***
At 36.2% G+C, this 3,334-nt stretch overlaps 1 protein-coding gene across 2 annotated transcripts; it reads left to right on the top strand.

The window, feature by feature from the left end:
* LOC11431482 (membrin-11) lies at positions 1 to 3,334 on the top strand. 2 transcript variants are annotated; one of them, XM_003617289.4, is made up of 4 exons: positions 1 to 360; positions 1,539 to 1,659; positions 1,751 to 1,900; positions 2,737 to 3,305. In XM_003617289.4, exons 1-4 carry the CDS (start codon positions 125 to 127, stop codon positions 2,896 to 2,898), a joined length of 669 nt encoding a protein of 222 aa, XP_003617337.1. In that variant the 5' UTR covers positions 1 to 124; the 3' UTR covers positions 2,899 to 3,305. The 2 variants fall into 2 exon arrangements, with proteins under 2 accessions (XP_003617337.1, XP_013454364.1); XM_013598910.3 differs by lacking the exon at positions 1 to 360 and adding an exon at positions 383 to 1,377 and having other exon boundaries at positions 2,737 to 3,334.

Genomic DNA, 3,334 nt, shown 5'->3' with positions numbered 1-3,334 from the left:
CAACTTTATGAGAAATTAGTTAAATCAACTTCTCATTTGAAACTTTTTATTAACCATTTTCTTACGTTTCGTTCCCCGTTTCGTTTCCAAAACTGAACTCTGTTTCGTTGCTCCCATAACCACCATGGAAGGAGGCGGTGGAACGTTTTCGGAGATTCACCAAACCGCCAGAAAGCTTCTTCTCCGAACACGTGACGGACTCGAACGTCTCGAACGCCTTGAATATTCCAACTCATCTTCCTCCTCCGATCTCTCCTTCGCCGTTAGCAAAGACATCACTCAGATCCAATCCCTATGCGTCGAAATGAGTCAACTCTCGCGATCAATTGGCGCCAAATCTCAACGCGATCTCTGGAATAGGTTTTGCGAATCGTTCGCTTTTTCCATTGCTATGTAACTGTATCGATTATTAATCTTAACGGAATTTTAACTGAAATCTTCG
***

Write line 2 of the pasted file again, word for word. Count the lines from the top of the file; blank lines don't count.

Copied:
The window, feature by feature from the left end: